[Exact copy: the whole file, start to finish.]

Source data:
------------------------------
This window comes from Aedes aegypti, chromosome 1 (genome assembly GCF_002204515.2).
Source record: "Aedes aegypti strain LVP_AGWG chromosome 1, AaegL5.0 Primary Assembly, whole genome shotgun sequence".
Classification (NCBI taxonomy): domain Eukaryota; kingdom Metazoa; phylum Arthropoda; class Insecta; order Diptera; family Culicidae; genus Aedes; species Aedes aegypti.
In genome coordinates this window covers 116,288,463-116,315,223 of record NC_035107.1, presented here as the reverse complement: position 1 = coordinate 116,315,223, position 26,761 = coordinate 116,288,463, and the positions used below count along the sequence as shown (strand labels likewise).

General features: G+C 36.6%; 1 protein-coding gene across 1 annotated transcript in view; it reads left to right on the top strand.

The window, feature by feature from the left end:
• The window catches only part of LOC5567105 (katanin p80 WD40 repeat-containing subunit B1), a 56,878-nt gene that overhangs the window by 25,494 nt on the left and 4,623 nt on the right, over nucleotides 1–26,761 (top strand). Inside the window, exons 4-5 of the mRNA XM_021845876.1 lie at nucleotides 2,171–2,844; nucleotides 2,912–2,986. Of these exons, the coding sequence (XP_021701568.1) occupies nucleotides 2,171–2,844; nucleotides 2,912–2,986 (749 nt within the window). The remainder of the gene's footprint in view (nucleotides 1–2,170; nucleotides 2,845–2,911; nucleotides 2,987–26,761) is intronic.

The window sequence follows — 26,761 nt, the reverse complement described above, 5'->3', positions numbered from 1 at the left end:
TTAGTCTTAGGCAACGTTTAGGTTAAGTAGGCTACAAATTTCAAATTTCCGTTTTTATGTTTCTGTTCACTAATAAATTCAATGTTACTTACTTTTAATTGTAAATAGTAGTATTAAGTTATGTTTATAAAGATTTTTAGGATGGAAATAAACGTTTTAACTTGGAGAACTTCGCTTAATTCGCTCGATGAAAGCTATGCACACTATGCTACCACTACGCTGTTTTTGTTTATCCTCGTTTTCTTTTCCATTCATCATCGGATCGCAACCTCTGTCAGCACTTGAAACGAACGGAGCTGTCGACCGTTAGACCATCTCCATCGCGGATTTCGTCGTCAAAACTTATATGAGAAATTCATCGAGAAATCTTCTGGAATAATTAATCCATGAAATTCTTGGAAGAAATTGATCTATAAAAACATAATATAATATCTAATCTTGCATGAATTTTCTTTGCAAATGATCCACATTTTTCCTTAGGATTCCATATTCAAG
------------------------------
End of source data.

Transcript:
This window comes from Aedes aegypti, chromosome 1 (genome assembly GCF_002204515.2).
Source record: "Aedes aegypti strain LVP_AGWG chromosome 1, AaegL5.0 Primary Assembly, whole genome shotgun sequence".
Classification (NCBI taxonomy): domain Eukaryota; kingdom Metazoa; phylum Arthropoda; class Insecta; order Diptera; family Culicidae; genus Aedes; species Aedes aegypti.
In genome coordinates this window covers 116,288,463-116,315,223 of record NC_035107.1, presented here as the reverse complement: position 1 = coordinate 116,315,223, position 26,761 = coordinate 116,288,463, and the positions used below count along the sequence as shown (strand labels likewise).

General features: G+C 36.6%; 1 protein-coding gene across 1 annotated transcript in view; it reads left to right on the top strand.

The window, feature by feature from the left end:
• The window catches only part of LOC5567105 (katanin p80 WD40 repeat-containing subunit B1), a 56,878-nt gene that overhangs the window by 25,494 nt on the left and 4,623 nt on the right, over nucleotides 1–26,761 (top strand). Inside the window, exons 4-5 of the mRNA XM_021845876.1 lie at nucleotides 2,171–2,844; nucleotides 2,912–2,986. Of these exons, the coding sequence (XP_021701568.1) occupies nucleotides 2,171–2,844; nucleotides 2,912–2,986 (749 nt within the window). The remainder of the gene's footprint in view (nucleotides 1–2,170; nucleotides 2,845–2,911; nucleotides 2,987–26,761) is intronic.

The window sequence follows — 26,761 nt, the reverse complement described above, 5'->3', positions numbered from 1 at the left end:
TTAGTCTTAGGCAACGTTTAGGTTAAGTAGGCTACAAATTTCAAATTTCCGTTTTTATGTTTCTGTTCACTAATAAATTCAATGTTACTTACTTTTAATTGTAAATAGTAGTATTAAGTTATGTTTATAAAGATTTTTAGGATGGAAATAAACGTTTTAACTTGGAGAACTTCGCTTAATTCGCTCGATGAAAGCTATGCACACTATGCTACCACTACGCTGTTTTTGTTTATCCTCGTTTTCTTTTCCATTCATCATCGGATCGCAACCTCTGTCAGCACTTGAAACGAACGGAGCTGTCGACCGTTAGACCATCTCCATCGCGGATTTCGTCGTCAAAACTTATATGAGAAATTCATCGAGAAATCTTCTGGAATAATTAATCCATGAAATTCTTGGAAGAAATTGATCTATAAAAACATAATATAATATCTAATCTTGCATGAATTTTCTTTGCAAATGATCCACATTTTTCCTTAGGATTCCATATTCAAG